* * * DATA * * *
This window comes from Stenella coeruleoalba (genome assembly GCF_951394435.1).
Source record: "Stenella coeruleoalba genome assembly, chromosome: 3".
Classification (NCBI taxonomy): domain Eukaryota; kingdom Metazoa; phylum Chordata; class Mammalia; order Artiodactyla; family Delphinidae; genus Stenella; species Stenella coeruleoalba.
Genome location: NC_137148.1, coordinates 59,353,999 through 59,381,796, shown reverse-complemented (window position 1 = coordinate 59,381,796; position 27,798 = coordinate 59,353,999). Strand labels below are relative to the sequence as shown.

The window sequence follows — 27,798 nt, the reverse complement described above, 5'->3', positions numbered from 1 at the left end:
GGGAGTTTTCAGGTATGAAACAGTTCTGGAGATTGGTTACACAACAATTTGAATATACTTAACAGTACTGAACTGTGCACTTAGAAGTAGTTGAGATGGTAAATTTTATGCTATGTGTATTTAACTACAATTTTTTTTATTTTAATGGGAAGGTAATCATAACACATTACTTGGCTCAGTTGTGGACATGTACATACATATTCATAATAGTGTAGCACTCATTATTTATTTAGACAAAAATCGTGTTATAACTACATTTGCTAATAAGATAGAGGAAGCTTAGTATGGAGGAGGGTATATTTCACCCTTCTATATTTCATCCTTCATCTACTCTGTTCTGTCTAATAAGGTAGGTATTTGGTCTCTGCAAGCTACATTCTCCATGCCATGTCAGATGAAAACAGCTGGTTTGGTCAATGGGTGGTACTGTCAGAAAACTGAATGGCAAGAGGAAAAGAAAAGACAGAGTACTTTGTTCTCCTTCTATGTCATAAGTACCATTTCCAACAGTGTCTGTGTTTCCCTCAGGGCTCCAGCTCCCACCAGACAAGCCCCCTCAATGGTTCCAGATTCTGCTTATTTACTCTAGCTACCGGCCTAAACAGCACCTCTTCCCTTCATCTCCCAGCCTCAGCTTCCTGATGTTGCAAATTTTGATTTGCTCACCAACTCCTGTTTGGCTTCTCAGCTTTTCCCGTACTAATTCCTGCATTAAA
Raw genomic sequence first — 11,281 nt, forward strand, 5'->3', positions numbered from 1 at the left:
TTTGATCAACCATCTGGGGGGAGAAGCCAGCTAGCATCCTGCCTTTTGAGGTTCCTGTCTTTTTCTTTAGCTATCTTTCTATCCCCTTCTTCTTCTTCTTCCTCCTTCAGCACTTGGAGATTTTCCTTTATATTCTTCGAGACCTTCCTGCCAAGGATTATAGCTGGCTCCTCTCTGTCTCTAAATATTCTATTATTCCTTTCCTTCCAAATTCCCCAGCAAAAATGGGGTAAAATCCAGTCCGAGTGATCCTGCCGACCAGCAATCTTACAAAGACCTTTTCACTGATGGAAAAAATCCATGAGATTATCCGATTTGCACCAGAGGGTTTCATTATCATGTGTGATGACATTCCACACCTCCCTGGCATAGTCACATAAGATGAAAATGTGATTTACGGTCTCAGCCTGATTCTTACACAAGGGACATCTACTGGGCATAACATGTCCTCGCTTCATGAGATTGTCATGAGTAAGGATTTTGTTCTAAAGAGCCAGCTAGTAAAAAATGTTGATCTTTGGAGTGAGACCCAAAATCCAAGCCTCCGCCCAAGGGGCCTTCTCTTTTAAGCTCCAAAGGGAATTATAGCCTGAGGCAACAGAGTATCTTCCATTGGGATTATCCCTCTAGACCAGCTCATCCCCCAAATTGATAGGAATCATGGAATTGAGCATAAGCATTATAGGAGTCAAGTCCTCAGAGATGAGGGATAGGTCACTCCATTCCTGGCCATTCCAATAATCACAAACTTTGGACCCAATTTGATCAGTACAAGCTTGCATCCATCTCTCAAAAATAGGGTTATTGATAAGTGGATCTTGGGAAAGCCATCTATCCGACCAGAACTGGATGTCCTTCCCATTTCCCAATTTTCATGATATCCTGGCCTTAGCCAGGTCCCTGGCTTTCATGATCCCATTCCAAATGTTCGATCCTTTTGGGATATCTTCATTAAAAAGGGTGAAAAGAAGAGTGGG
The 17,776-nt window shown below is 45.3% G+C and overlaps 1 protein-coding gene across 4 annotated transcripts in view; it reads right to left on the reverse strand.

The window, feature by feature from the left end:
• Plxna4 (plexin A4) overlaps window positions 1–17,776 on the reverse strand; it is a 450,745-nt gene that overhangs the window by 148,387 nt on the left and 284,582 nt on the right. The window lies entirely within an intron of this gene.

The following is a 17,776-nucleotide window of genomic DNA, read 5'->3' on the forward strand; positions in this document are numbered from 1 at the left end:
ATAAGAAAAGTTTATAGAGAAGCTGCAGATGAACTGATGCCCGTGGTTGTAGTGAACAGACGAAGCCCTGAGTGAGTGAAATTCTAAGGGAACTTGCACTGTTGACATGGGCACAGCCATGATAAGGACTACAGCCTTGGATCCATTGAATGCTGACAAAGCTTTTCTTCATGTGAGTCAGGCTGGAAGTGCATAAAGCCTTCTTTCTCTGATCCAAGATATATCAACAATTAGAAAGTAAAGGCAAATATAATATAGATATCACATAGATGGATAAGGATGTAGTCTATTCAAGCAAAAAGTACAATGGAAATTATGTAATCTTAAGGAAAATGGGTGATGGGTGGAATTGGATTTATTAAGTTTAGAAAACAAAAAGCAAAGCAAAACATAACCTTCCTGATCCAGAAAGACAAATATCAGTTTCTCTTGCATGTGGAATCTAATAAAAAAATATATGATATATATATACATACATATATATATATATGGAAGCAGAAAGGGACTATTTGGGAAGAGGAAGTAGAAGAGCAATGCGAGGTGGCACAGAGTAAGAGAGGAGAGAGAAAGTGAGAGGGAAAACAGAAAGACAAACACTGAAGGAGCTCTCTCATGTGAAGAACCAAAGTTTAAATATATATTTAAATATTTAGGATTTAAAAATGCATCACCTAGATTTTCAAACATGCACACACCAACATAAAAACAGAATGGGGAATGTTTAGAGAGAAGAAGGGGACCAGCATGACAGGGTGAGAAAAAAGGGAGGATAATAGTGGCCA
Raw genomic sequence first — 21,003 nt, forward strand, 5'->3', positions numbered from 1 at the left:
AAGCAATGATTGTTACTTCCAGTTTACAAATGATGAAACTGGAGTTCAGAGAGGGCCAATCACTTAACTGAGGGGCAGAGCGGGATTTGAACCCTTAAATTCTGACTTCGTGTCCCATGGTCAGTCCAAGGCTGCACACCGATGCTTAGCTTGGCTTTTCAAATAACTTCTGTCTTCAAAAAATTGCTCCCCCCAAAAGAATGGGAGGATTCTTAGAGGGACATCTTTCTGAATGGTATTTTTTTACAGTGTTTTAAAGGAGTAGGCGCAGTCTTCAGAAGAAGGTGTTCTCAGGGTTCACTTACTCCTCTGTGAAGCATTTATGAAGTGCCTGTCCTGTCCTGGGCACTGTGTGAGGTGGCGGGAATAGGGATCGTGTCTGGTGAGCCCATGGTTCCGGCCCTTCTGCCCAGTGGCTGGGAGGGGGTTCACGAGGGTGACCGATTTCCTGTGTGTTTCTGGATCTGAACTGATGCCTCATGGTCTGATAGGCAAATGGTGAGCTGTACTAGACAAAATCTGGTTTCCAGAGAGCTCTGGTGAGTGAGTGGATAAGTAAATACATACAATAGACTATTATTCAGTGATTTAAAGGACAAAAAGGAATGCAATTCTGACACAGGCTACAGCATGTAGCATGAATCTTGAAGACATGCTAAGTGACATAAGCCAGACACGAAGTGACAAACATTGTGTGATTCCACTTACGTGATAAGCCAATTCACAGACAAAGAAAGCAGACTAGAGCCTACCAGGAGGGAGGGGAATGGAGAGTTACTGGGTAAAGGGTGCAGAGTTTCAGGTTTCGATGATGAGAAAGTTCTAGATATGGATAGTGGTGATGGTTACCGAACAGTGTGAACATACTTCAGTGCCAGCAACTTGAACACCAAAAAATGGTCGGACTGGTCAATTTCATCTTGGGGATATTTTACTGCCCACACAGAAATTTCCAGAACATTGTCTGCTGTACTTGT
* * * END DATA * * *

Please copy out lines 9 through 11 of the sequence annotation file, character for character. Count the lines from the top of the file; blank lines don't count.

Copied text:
The 17,776-nt window shown below is 45.3% G+C and overlaps 1 protein-coding gene across 4 annotated transcripts in view; it reads right to left on the reverse strand.

The window, feature by feature from the left end:
• Plxna4 (plexin A4) overlaps window positions 1–17,776 on the reverse strand; it is a 450,745-nt gene that overhangs the window by 148,387 nt on the left and 284,582 nt on the right. The window lies entirely within an intron of this gene.